The leopard cannot change its spots. A leopard may conceal itself in its surroundings but if you look closely enough, you’ll eventually see them so well camouflaged. I consider a narcissist to be not unlike the leopard in that he or she may remain hidden for a time, but if you give time, some time, their failure to blend in and hide their true colours, becomes impossible.
The subject of change is open to debate. It is a question that has been asked time and time again. It is a difficult question and one that there is no straight forward answer to but I will give you my opinion and please note, this is my own personal opinion.
I believe that generally, no, these people do not change. We are told by many professionals that they cannot change, it is their personality, it is their essential nature, it is who they are. Change would involve the person with NPD recognising that the problems lie within themselves, having a conscience, learning to empathise. ‘Can anyone learn to empathise?’ Empathy is described by the Cambridge English Dictionary as, ‘The ability to share someone else’s feelings or experiences by imagining what it would be like to be in that person’s situation.’ Feelings are emotions that define who we are.
If someone looks at themselves in the mirror and doesn’t like what they see, they may resort to cosmetic surgery. They may go for a face lift or a nose job in order that they may get to like the reflection that they see staring back at them. Does a narcissist like what they see in the mirror? Most of the time I would think that they do but they don’t take a close look. They live in denial. They know that if they look too closely, they will see themselves for who they really are. Rather than their delusional image of their superiority being shattered, they take a step back from the mirror. They don’t want to see what’s really there. By having blind spots, they can carry on regardless, fooling themselves that when relationships don’t work out for them, it’s always someone else’s fault. Never their own.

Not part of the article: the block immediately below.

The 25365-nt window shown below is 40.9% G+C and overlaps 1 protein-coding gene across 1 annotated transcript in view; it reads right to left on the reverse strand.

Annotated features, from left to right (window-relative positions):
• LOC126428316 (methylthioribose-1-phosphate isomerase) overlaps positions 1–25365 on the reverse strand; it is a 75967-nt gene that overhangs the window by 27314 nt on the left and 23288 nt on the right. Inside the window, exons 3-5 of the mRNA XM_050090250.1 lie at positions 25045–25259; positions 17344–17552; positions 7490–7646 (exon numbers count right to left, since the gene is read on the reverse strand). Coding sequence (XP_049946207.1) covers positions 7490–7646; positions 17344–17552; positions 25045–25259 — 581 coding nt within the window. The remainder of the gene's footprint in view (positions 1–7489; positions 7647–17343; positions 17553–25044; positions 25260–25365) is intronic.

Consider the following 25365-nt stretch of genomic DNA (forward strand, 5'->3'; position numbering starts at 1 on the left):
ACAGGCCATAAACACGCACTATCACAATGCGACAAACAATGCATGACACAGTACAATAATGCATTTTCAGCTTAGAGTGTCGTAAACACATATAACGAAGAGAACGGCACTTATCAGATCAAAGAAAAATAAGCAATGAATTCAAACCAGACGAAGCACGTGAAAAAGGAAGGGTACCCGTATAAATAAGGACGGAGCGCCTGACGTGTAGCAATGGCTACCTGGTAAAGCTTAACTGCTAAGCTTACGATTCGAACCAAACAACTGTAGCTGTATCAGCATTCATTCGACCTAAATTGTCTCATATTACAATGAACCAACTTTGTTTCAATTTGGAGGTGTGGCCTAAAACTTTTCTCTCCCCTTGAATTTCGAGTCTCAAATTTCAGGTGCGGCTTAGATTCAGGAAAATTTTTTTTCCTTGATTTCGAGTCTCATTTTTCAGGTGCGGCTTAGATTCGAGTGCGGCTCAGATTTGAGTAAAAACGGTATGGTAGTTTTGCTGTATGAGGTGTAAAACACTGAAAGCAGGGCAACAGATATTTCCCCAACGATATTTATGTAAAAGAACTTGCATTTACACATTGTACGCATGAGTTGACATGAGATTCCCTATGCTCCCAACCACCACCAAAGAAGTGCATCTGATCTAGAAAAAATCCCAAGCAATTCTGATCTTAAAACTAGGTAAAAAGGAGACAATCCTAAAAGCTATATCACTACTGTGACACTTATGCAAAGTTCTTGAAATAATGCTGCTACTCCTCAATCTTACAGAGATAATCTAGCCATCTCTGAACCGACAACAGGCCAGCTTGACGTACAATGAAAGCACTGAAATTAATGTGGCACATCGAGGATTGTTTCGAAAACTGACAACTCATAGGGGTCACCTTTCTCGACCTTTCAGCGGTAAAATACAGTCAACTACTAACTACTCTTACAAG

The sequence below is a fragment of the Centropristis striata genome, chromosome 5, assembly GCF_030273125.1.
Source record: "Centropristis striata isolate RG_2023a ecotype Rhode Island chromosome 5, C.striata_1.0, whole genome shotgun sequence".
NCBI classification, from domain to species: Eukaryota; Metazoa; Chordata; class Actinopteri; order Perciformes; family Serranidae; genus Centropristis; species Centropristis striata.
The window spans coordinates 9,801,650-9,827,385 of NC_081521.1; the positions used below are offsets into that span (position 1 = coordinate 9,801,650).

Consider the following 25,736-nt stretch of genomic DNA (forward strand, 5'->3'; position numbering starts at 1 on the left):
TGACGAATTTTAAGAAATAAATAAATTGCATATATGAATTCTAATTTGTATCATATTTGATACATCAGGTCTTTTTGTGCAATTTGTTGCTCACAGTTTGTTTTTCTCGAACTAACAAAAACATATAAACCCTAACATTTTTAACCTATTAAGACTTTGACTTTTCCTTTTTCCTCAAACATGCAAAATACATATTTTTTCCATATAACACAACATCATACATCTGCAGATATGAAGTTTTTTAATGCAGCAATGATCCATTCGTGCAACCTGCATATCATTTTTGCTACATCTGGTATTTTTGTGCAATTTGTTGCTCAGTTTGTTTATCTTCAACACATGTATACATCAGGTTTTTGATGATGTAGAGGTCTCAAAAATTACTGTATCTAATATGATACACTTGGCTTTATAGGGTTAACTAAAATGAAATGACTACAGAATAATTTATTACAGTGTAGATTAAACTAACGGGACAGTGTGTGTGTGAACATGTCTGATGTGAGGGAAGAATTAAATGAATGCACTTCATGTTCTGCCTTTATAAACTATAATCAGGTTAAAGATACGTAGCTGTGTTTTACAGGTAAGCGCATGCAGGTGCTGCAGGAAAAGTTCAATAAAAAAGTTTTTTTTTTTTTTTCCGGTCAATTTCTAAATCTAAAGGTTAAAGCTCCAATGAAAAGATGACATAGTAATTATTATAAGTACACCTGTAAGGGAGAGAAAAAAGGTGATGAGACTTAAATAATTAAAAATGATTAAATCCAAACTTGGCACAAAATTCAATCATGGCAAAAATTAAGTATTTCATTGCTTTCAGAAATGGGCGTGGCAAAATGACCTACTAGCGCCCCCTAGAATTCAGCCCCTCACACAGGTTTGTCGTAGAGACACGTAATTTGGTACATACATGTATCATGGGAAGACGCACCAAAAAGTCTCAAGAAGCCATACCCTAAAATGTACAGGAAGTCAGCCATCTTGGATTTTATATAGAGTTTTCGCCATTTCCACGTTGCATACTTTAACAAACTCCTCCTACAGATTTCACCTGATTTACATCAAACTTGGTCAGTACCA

Are there exceptions?
Yes, I believe that there are. Everyone in life has their difficult times and we learn to deal with life’s problems and move on. What happens to a narcissist when their problems become so overwhelming that they wonder, ‘Could this be me? Could I be the one that has a problem?’ When every relationship that they have in their lives bites the dust, some may have this wake up moment. Most won’t, blaming everyone else for their own failures. Change is an inside job. They need to want to change and sadly the majority never feel the need to change. The road ahead would be a very difficult journey, trying to change who they are, trying to change a lifetime’s beliefs and behaviours. Can it be done? If they have reached that point in their lives where they don’t like what they see in the mirror, where they realise that their strength will come from change and not control, then maybe, but don’t count on it.
My personal opinion is that there is a possibility of change for those on the lesser end of the scale. Their behaviour may be modified for a time but I believe they tend to slip back into their old ways over time. Just how long that time will last remains to be seen.
Dr. Lynne Namka, says that people with severe narcissistic traits have limited emotional intelligence – and tons of psychological defenses – standing in the way of recovery, being unable to see the depth of their pathology as to know their shortcomings would send them into great shame which would trigger depression. I would go along with this train of thought believing that there is little hope for the more malignant narcissist. I have yet to read of someone such as this changing for the better over the long term.